Collins, which had previously contracted with NASA for space communications, was put on the job, and Roberts led the team of engineers at Goldstone.
“It was pressure, but it’s what you do,” Roberts said. He and his team established a system of two smaller antennas atop the mountain. These two communicated with two similar antennas, one connected to the massive antenna, and one to the smaller Apollo Station antenna in an arrangement that Roberts says was “notoriously hard to line up.”
“The Earth is moving and turning,” he said. “The ability to track an object in space from a moving point on Earth is pretty astounding.”
Roberts adjusted the two antennas on the mountain, loosening bolts, swinging the dishes back and forth, tightening bolts. He talked by radio with people at receivers on the ground.
After months of planning, designing and building, they established the connection in one intense afternoon.
The technology “seems like magic,” said Eric Rothenbuhler, dean and professor in the School of Communications at Webster University in St. Louis. “On the one hand, it’s a very straightforward technological problem. … On the other hand, [the connection] enables a social and cultural moment that people remember their whole lives.”
Back then, there were only three 210-foot NASA deep space antennas — in California, Australia and Spain — built to ensure constant communication throughout the Apollo missions.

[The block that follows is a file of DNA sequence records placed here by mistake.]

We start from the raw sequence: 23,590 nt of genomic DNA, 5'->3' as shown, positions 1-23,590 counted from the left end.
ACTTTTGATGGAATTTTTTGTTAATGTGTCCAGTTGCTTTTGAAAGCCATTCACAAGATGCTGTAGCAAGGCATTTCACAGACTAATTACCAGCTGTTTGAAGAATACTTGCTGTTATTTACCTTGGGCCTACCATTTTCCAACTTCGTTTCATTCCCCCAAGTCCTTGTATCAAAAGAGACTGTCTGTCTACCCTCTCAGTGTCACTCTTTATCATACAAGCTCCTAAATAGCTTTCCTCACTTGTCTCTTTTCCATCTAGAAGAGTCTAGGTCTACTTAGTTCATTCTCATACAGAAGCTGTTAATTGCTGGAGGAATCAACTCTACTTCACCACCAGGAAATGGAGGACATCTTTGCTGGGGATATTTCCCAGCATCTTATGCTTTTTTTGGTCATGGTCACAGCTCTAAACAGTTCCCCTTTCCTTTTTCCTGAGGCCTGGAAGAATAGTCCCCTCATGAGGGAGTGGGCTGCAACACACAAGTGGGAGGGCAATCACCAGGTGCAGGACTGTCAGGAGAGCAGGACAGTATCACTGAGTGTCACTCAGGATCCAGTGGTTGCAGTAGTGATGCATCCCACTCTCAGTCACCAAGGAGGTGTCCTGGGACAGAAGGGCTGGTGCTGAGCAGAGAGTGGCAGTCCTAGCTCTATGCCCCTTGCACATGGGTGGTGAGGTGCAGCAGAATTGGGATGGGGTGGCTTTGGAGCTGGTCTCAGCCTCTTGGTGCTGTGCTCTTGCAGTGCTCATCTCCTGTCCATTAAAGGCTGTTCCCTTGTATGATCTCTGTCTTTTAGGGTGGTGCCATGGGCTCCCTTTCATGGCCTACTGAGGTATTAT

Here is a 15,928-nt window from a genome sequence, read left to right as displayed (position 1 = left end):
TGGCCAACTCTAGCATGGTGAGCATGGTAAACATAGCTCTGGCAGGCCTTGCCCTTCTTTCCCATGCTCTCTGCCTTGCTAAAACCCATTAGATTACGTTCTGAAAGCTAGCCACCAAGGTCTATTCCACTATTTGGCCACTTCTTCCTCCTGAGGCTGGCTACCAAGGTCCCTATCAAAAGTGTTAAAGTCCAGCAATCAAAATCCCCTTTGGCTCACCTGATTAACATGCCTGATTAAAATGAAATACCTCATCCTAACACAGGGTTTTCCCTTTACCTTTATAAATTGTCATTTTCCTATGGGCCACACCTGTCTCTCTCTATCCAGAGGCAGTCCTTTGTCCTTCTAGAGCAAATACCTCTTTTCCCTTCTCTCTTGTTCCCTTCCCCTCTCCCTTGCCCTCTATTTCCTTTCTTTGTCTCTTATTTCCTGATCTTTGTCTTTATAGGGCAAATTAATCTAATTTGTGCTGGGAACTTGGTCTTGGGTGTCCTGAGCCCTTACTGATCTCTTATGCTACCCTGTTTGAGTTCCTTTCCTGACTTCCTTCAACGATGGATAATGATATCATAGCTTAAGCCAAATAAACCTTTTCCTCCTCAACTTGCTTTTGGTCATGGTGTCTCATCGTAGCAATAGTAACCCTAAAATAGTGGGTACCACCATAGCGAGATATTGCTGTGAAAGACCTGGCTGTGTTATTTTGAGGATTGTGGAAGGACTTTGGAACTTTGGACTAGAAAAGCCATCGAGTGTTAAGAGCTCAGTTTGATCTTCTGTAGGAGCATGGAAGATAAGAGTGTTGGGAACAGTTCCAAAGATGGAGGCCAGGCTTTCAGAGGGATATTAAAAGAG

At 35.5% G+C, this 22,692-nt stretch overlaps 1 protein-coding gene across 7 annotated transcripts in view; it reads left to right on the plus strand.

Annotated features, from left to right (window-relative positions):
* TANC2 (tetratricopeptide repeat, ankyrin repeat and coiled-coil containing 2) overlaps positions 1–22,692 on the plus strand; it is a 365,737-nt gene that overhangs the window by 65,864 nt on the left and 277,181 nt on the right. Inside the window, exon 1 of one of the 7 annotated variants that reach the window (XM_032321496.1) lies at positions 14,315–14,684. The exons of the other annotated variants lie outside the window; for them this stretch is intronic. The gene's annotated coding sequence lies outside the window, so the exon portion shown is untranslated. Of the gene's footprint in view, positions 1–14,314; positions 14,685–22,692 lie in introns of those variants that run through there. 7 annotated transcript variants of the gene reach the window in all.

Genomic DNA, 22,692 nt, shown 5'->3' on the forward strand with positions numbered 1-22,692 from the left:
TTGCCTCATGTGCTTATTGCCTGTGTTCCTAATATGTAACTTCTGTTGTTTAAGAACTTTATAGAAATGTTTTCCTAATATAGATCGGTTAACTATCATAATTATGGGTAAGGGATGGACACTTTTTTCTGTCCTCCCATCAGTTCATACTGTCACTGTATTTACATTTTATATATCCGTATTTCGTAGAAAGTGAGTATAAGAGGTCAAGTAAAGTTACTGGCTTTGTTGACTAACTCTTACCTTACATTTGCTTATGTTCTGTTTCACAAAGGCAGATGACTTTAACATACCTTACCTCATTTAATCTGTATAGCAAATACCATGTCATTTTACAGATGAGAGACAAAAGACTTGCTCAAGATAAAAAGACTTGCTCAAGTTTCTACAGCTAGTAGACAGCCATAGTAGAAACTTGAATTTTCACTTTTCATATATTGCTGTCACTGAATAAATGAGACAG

But on the night of the Apollo 11 lunar landing, the stakes were highest. “Our part was just a small part in what I consider to be a huge project. … It just happened to be the one that connected the 210-foot dish when they really needed it,” Roberts said. “You sit at home and watch TV with your fingers crossed.”
On that night, the video feed shifted between Goldstone and locations in Australia. But most of the audio traveled through the Goldstone microwave connection, said Bill Wood, a retired Apollo tracking station engineer who consults with NASA on Apollo history projects. That audio included Armstrong’s historic words, “That’s one small step for man, one giant leap for mankind.”
The video signal traveled through Roberts’ connection for the first few minutes of the broadcast, until just before Armstrong stepped on the moon’s surface. The quality of the video was much stronger from Parkes, Australia, so NASA made the switch. The difference in quality was due to the processing of the signal, not the microwave connection.